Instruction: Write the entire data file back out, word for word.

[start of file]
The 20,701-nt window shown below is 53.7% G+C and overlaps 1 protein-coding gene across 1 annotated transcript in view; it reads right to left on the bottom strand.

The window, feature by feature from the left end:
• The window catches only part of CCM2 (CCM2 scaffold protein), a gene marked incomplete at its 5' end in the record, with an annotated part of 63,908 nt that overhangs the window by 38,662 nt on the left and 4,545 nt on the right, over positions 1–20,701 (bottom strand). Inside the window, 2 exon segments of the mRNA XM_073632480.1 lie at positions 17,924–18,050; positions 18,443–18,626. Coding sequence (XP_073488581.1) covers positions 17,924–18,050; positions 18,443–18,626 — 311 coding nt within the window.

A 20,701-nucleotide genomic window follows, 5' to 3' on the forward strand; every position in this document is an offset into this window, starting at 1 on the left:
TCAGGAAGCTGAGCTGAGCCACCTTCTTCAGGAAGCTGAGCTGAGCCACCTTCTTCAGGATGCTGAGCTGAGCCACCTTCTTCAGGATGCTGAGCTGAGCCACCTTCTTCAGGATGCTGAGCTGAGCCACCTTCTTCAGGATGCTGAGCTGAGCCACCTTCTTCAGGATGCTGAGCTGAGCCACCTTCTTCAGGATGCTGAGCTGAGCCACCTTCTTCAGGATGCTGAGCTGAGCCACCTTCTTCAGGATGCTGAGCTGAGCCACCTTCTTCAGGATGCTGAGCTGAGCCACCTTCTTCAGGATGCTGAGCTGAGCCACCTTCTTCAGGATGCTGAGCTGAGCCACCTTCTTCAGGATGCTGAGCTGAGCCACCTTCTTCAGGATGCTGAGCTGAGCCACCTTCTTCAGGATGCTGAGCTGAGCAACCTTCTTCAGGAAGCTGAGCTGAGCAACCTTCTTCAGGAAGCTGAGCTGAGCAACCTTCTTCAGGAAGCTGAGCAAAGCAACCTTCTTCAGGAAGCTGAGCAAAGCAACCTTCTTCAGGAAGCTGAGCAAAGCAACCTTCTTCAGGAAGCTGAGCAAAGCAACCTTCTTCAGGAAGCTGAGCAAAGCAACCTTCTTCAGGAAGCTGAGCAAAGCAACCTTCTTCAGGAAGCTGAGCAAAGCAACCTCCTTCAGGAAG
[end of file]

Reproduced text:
The 20,701-nt window shown below is 53.7% G+C and overlaps 1 protein-coding gene across 1 annotated transcript in view; it reads right to left on the bottom strand.

The window, feature by feature from the left end:
• The window catches only part of CCM2 (CCM2 scaffold protein), a gene marked incomplete at its 5' end in the record, with an annotated part of 63,908 nt that overhangs the window by 38,662 nt on the left and 4,545 nt on the right, over positions 1–20,701 (bottom strand). Inside the window, 2 exon segments of the mRNA XM_073632480.1 lie at positions 17,924–18,050; positions 18,443–18,626. Coding sequence (XP_073488581.1) covers positions 17,924–18,050; positions 18,443–18,626 — 311 coding nt within the window.

A 20,701-nucleotide genomic window follows, 5' to 3' on the forward strand; every position in this document is an offset into this window, starting at 1 on the left:
TCAGGAAGCTGAGCTGAGCCACCTTCTTCAGGAAGCTGAGCTGAGCCACCTTCTTCAGGATGCTGAGCTGAGCCACCTTCTTCAGGATGCTGAGCTGAGCCACCTTCTTCAGGATGCTGAGCTGAGCCACCTTCTTCAGGATGCTGAGCTGAGCCACCTTCTTCAGGATGCTGAGCTGAGCCACCTTCTTCAGGATGCTGAGCTGAGCCACCTTCTTCAGGATGCTGAGCTGAGCCACCTTCTTCAGGATGCTGAGCTGAGCCACCTTCTTCAGGATGCTGAGCTGAGCCACCTTCTTCAGGATGCTGAGCTGAGCCACCTTCTTCAGGATGCTGAGCTGAGCCACCTTCTTCAGGATGCTGAGCTGAGCCACCTTCTTCAGGATGCTGAGCTGAGCCACCTTCTTCAGGATGCTGAGCTGAGCAACCTTCTTCAGGAAGCTGAGCTGAGCAACCTTCTTCAGGAAGCTGAGCTGAGCAACCTTCTTCAGGAAGCTGAGCAAAGCAACCTTCTTCAGGAAGCTGAGCAAAGCAACCTTCTTCAGGAAGCTGAGCAAAGCAACCTTCTTCAGGAAGCTGAGCAAAGCAACCTTCTTCAGGAAGCTGAGCAAAGCAACCTTCTTCAGGAAGCTGAGCAAAGCAACCTTCTTCAGGAAGCTGAGCAAAGCAACCTCCTTCAGGAAG